Mind the gap in gen­der vot­ing

Kapi-Mana News - - OPINION / NEWS -

At times, Min­is­ter of So­cial De­vel­op­ment Paula Bennett serves as a use­ful di­ver­sion fig­ure for her col­leagues, by draw­ing away the me­dia flak when the gov­ern­ment comes un­der fire else­where.

A few months ago for in­stance, when Na­tional was in deep trou­ble over school class sizes, Bennett burst into the news bul­letins to de­flect the me­dia into de­bat­ing whether the courts re­ally should be em­pow­ered to force ben­e­fi­cia­ries not to have any more chil­dren.

Last week, how­ever, it was Bennett her­self who was trig­ger­ing a small avalanche of bad news sto­ries.

Bennett has not only flatly re­fused to apol­o­gise for us­ing pri­vate in­for­ma­tion to dis­credit a ben­e­fi­ciary critic of the gov­ern­ment’s wel­fare poli­cies but also in­di­cated that she might do it again. Later in Par­lia­ment, Bennett re­sponded so flip­pantly to ques­tions about the ex­tent of child poverty in New Zealand that Speaker Lock­wood Smith was fi­nally moved to give her a stern telling off, say­ing she was be­hav­ing worse than a three-year-old child.

Bennett is be­com­ing a li­a­bil­ity, es­pe­cially as the cen­tre- right strug­gles to keep women vot­ers on side with the re­form poli­cies that are cen­tral to the Key gov­ern­ment’s sec­ond term agenda. The gen­der vot­ing gap could well in­crease, given the likely im­pact of the re­cently re­leased MMP re­view pa­per. The main rec­om­men­da­tions from the re­view were that the en­try thresh­old for par­ties to Par­lia­ment should be low­ered to 4 per cent. It also ad­vo­cated scrap­ping the pro­vi­sion that al­lows par­ties that win an elec­torate seat to bring oth­ers into Par­lia­ment on their coat-tails.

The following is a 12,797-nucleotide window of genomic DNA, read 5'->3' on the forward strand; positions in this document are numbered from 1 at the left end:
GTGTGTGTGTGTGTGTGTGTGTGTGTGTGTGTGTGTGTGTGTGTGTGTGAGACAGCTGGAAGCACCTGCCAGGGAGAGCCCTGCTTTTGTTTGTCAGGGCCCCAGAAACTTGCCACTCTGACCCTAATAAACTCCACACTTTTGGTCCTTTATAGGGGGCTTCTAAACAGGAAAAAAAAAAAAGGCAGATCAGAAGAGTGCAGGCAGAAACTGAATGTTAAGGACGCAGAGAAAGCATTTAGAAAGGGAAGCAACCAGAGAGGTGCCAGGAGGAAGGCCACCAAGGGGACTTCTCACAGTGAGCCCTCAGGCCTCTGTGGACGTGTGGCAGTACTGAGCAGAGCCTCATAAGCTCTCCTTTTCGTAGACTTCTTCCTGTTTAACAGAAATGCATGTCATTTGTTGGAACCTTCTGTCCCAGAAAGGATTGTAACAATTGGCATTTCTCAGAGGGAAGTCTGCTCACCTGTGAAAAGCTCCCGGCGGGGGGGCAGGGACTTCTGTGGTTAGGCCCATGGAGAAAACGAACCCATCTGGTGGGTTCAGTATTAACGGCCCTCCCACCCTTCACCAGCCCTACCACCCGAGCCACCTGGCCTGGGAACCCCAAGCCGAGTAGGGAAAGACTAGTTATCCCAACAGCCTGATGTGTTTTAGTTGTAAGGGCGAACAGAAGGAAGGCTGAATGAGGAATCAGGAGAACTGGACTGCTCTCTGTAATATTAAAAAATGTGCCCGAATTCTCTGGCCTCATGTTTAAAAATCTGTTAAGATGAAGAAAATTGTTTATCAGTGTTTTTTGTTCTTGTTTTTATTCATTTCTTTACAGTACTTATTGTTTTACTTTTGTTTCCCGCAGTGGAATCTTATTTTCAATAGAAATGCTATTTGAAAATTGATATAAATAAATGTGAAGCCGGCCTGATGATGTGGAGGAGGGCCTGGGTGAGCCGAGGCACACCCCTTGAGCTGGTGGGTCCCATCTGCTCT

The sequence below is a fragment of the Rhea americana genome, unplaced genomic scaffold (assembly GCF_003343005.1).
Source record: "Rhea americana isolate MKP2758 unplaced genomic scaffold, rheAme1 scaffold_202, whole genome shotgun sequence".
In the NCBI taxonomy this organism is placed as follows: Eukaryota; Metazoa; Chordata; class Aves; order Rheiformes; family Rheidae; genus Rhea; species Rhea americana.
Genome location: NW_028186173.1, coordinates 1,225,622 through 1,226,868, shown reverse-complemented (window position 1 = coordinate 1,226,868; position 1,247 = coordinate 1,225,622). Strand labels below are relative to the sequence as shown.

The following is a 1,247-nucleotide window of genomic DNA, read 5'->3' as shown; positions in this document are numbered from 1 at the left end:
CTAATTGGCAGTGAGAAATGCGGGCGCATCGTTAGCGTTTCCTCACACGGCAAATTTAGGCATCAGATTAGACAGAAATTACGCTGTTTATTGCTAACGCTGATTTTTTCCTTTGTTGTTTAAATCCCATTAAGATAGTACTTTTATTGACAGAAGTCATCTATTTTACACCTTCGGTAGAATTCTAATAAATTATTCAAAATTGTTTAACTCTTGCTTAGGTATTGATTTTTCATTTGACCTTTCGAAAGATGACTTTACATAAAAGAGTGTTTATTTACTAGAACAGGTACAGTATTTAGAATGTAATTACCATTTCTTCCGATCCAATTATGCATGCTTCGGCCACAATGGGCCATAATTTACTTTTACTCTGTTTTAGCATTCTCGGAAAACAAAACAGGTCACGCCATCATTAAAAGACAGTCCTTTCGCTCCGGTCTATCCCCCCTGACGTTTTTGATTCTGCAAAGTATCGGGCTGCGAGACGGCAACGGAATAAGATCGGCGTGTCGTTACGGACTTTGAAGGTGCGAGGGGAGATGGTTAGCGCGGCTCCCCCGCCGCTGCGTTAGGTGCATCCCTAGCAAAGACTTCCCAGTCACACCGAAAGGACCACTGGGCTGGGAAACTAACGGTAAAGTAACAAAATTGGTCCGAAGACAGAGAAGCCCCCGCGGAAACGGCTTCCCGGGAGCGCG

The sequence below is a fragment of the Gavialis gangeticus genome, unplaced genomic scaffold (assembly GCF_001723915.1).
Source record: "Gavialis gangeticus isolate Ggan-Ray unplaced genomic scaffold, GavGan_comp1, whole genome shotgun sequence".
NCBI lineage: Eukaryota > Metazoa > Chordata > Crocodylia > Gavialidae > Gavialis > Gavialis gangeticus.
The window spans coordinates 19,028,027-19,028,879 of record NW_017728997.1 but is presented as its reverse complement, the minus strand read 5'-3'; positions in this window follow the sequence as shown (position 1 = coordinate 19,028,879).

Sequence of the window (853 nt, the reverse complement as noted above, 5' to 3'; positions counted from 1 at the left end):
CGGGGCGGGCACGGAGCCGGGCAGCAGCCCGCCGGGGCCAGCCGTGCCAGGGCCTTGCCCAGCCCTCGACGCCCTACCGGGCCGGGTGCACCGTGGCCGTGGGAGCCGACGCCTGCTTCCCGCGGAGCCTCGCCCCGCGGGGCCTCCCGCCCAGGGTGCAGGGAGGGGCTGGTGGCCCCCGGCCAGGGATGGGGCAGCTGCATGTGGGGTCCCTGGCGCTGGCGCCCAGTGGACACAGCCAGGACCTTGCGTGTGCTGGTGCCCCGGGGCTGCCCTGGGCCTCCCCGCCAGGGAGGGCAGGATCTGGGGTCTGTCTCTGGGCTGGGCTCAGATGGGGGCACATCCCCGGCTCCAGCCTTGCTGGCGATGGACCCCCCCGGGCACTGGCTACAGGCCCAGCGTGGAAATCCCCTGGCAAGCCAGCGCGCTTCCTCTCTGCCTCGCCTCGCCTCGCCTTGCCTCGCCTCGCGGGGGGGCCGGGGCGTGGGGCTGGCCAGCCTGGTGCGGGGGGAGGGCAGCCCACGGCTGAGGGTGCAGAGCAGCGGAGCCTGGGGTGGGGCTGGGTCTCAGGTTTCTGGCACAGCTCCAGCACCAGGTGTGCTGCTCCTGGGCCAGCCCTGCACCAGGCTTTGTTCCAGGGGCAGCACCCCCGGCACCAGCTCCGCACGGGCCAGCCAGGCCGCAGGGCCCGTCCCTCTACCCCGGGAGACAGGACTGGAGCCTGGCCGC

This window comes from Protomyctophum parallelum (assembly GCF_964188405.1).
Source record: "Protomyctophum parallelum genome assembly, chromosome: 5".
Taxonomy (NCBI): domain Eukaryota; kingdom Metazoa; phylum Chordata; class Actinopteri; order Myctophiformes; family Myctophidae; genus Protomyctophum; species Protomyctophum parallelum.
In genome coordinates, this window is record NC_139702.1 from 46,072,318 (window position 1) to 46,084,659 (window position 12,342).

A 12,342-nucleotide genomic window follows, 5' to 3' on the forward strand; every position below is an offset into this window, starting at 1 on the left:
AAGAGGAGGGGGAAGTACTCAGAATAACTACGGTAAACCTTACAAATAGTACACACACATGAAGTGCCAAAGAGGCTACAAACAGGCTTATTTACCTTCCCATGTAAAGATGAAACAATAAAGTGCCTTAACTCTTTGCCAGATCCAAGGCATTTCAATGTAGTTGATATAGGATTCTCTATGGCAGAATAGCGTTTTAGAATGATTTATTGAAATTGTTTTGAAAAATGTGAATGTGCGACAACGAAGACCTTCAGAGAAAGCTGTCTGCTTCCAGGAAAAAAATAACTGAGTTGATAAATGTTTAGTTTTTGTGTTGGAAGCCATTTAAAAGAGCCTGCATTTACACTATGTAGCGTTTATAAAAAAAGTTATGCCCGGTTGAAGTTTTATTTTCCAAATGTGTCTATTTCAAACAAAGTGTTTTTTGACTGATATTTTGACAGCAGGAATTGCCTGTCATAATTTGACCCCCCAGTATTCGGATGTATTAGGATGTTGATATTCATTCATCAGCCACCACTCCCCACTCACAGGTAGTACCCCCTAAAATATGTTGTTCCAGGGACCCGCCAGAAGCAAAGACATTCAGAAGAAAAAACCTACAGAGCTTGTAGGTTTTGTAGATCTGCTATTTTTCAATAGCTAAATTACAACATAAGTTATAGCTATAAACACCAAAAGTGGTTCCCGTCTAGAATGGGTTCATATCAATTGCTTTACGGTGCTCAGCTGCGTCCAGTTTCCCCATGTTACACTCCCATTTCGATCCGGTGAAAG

The re­view got a mixed re­cep­tion. Some claimed that the panel had blown a rare op­por­tu­nity to make Par­lia­ment more rep­re­sen­ta­tive. Given the rel­a­tive sta­bil­ity of our par­lia­men­tary cul­ture over the last five MMP elec­tions, the thresh­old could (ar­guably) have been re­duced to 3 per cent, or lower. The pro­pos­als will now be open for a pe­riod of fur­ther pub­lic com­ment, un­til fi­nal de­ci­sions are made on which re­forms will be adopted.

In ef­fect, all the ar­gu­ments about ‘what might have been’ are now his­tory, and the more in­ter­est­ing spec­u­la­tion has been about what im­pact the pro­pos­als are likely to have on the 2014 elec­tion out­come.

Cer­tainly, the pro­posed changes to MMP would help re­solve Na­tional’s chronic lack of mean­ing­ful coali­tion part­ners. Un­der the sug­gested rules, Na­tional could af­ford to lose the Act Party and United First, and run its own can­di­dates strongly in Ep­som and Ohariu. More to the point, a 4 per cent MMP thresh­old would al­most see Colin Craig’s Con­ser­va­tive Party in Par­lia­ment, given that the Con­ser­va­tives scored a healthy 2.65 per cent last year. Win­ston Peters could also con­ceiv­ably gain more in 2014 within a cen­tre-right coali­tion – in­clud­ing scor­ing a knight­hood for him­self – than he would as the third wheel in a Labour-Greens gov­ern­ment. By some es­ti­mates, Na­tional could af­ford to drop as low as 40 per cent in the polls and still form the next gov­ern­ment.

True, it would be a so­cially con­ser­va­tive coali­tion, with Colin Craig and his Chris­tian col­leagues in tow. Mean­ing, the women al­ready alien­ated by the an­tics of Paula Bennett might well find some ad­di­tional rea­sons to vote with the cen­tre left, come 2014. The usual gen­der gap among vot­ers ap­pears set to widen.

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